The first is through design labs, in which Superdry can find ways to innovate its collections using new technologies in the industry. The second is through collaborations, in which Superdry can create collections with other brands, or even co-create with its customers, in order to help boost relevancy and desirability.
The third is through trend forecasting. It is the act of predicting fashion trends, and it’s been whittled down to a science: trend forecasters can pinpoint colors, textures, fabrics, silhouettes, patterns, and more to accurately predict trends’ increase or decrease in desirability and visibility, their geography, and their customer segmentation.
For instance, light blue is forecasted to rise 10% for womenswear in Summer 2021, and only 3% for menswear during the same period. With these sorts of insights, Superdry could infuse quantitative trend data into its design planning to better respond to customer desires. When it comes to giving the customer what they want in their closet, online and in-store sales numbers don’t suffice to plan ahead. For Superdry, trend forecasting could spell the difference between has-been and regained glory.
Finding Superdry’s online prowess
As it stands, Superdry is lagging behind its competitors: the brand has just under 600K followers on Instagram, while Nike and Abercrombie & Fitch have 122M and 4.7M, respectively. Superdry’s online site visits for September 2020 stood at 3.4M, while Nike’s were well over 100M.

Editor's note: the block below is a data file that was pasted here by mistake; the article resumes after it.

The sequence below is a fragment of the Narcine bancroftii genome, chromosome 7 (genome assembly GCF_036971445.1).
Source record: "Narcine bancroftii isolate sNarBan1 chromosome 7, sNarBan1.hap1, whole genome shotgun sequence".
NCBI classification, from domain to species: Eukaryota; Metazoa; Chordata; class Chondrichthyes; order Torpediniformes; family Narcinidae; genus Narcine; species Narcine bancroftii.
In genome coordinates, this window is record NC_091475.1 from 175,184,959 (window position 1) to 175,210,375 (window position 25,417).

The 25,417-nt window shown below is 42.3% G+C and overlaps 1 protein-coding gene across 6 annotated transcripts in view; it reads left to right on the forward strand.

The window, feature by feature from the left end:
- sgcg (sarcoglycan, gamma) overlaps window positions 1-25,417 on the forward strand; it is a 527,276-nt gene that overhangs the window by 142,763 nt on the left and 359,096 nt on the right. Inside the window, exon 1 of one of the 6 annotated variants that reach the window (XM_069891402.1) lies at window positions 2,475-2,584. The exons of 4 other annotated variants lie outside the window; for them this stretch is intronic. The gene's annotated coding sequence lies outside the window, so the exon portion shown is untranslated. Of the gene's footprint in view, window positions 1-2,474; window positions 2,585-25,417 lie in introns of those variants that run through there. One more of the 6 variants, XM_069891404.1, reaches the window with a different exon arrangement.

The best way to build an online presence, therefore, is through understanding first and foremost what your audience wants to see, like, and even repost. Social media is a necessary platform for fashion brands today no matter the audience, and it’s a necessary tool for relevance. In the words of Nelson Blackley, a research associate from Nottingham Business School, “[Founder and CEO] Julian Dunkerton has been thoroughly critical of Superdry’s lack of social engagement.”
Find out how SS21 trends are adopted in the US vs Europe
But how to boost social engagement? By tapping social media trends and aligning oneself with said trends. Fortunately for Superdry, their targeted customer base is indeed those who most use social media, and those who are most receptive to trends on platforms such as Instagram and Weibo. Younger consumers are less brand loyal and more fluid with fast-changing trends than any other audience, so producing the right trends at the right time is more important than ever for Superdry.
And because the brand already exists within a desirable pocket of the market–sportswear–getting back on trend has never come at a better time. Trend forecasting can help to pinpoint trends from social media to help Superdry redirect themselves toward a stronger brand identity, complete with desirable collections and made for people who will want to wear them.